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Diabetes Health

Yoga Care

“One who is able to withstand the impulse of lust and anger before death, Is, a Yogi, and a happy person.” – Chapter 5.23, The Bhagavad Gita

We are in the midst of a pandemic. As correctly advised by various governments, there are restrictions on mobility, guidance on using masks and enforcing of social distancing. Naturally, this has led to some change in the life of people – ranging from a minor lack of access to consumer needs to major upheaval in the life and health of some people.

Nevertheless, at its core, a pandemic or its response decides what we truly need. When you filter out whatever is unnecessary, then whatever remains, however simple or basic it may appear to us, is all that we need. And what we get.

And thus, we realize that food, family, health and shelter is all we need. Not the overseas vacation. Nor the shopping-splurging visits to the mall. And for those who complain of not being able to access the latest streaming videos 24 hours a day, spare a thought for the homeless and destitute during this crisis. Dear internet-surfers and series binge-streamers struggling with your Wi-Fi, do note: some people would love to have at least your bad days!

It is, therefore, time to help others, time to let go of our bondage to luxuries, even in the post-pandemic era. In the Bhagavad Gita, a true Yogi is said to be desire-free. Not just in Hinduism, other religions of the world, too, encourage simple living and spirituality.

Yoga, now a universal practice, has several dimensions: the mental, physical and spiritual. Particularly, Yoga could benefit people with Diabetes and related problems.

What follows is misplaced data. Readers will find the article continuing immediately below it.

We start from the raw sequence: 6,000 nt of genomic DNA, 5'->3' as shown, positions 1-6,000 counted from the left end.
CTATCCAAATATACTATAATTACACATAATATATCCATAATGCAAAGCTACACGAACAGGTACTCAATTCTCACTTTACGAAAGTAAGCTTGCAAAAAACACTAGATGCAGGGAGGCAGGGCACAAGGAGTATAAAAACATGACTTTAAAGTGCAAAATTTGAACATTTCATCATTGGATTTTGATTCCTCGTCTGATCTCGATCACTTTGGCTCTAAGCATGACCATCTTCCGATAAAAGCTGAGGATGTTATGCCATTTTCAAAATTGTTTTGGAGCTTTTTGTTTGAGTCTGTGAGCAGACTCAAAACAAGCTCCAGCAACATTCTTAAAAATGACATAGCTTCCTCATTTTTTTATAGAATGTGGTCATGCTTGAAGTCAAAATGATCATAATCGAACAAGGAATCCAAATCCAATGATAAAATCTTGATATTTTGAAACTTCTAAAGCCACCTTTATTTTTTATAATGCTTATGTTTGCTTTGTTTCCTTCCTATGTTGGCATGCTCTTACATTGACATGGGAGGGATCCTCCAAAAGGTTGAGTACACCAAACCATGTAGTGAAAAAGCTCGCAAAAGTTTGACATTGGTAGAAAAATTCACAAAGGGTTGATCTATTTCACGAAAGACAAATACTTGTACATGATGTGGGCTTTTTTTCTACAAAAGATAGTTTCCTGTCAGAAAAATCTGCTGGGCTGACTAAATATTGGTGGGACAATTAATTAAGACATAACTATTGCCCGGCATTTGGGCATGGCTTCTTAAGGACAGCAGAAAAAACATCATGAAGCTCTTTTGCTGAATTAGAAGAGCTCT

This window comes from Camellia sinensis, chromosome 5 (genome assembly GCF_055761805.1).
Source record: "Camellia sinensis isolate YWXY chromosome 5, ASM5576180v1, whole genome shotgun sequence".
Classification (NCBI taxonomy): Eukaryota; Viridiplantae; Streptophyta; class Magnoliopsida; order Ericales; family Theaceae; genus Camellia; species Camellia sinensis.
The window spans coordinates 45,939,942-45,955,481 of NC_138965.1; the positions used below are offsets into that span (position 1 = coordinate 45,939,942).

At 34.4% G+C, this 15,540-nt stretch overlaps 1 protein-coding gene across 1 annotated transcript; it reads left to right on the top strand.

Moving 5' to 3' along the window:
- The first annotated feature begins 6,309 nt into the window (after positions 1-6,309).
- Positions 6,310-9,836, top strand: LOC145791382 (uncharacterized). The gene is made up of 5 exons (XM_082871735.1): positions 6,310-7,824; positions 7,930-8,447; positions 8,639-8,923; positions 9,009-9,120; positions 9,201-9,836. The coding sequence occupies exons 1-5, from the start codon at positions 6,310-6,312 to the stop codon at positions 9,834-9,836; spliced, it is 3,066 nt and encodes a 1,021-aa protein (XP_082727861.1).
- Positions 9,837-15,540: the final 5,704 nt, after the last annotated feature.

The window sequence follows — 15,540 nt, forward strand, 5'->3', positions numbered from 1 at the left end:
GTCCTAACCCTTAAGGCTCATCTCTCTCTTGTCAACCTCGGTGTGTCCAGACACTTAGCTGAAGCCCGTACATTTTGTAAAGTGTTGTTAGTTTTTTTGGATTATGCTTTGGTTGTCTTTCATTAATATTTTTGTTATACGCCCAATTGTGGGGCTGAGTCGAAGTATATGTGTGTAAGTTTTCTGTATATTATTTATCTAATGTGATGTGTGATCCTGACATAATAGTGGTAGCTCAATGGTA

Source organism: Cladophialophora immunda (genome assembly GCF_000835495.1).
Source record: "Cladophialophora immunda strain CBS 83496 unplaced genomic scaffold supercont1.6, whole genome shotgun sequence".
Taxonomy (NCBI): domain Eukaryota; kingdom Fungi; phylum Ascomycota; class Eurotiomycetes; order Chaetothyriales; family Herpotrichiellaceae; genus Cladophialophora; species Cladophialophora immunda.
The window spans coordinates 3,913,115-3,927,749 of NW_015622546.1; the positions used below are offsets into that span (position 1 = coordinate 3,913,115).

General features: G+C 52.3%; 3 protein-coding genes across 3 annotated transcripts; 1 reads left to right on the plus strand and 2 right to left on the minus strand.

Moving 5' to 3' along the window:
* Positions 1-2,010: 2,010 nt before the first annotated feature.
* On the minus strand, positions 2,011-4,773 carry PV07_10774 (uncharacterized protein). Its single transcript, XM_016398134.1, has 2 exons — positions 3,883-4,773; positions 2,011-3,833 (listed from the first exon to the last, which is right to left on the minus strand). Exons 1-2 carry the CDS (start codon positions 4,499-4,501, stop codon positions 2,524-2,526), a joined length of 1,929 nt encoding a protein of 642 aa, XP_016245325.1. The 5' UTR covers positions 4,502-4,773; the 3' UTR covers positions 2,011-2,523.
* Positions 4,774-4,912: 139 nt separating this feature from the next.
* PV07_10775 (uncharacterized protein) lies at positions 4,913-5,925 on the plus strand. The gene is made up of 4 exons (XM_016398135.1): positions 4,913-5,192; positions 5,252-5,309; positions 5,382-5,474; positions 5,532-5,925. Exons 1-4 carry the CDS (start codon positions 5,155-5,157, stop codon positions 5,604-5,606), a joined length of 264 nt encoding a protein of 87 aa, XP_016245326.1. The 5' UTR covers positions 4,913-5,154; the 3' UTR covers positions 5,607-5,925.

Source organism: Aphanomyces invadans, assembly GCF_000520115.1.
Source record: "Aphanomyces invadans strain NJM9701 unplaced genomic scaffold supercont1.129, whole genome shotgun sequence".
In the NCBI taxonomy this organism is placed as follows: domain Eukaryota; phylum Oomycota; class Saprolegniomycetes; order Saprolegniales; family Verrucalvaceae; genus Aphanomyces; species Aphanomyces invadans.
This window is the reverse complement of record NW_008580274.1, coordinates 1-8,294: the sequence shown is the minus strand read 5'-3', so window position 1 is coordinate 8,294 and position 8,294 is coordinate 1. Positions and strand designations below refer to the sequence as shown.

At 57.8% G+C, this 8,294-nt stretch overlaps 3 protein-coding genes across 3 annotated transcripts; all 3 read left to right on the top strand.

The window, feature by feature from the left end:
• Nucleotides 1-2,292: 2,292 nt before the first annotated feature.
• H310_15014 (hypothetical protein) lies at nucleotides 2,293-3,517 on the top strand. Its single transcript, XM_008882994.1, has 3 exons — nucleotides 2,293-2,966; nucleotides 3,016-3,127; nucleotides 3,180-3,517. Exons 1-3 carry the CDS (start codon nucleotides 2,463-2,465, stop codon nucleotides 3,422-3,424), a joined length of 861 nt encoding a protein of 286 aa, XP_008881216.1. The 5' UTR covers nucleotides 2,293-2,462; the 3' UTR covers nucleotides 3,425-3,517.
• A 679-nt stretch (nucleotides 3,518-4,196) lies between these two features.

One of the advantages of doing Yoga during the lockdown is that it can be easily practised in a small space, and does not require the extensive trappings of a home gym. In addition to promoting physical fitness, Yoga may help to reduce stress, improve breathing control and augment the quality of life.

In a publication this summer, Yoga was compared to standard rehabilitation therapy for health outcomes in people who had recently survived a heart attack. This publication was led by Indian researchers and was published in the prestigious Journal of the American College of Cardiology. The results were stunning. A Yoga-based Cardiac Rehabilitation Program, called “Yoga Ca-Re” though less expensive, was found to be comparable to more complex rehabilitation therapy. Yoga Ca-Re improved self-reported health and encouraged an appropriate return to pre-heart attack activities.

It is truly inspirational that India, the birthplace of Yoga, is helping to bring a global renaissance in the field. And thus inspired, we thought it fitting to dedicate the cover story of this latest Diabetes Health issue to the benefits of Yoga for our readers. Stay healthy!

Unnikrishnan AG

Editor

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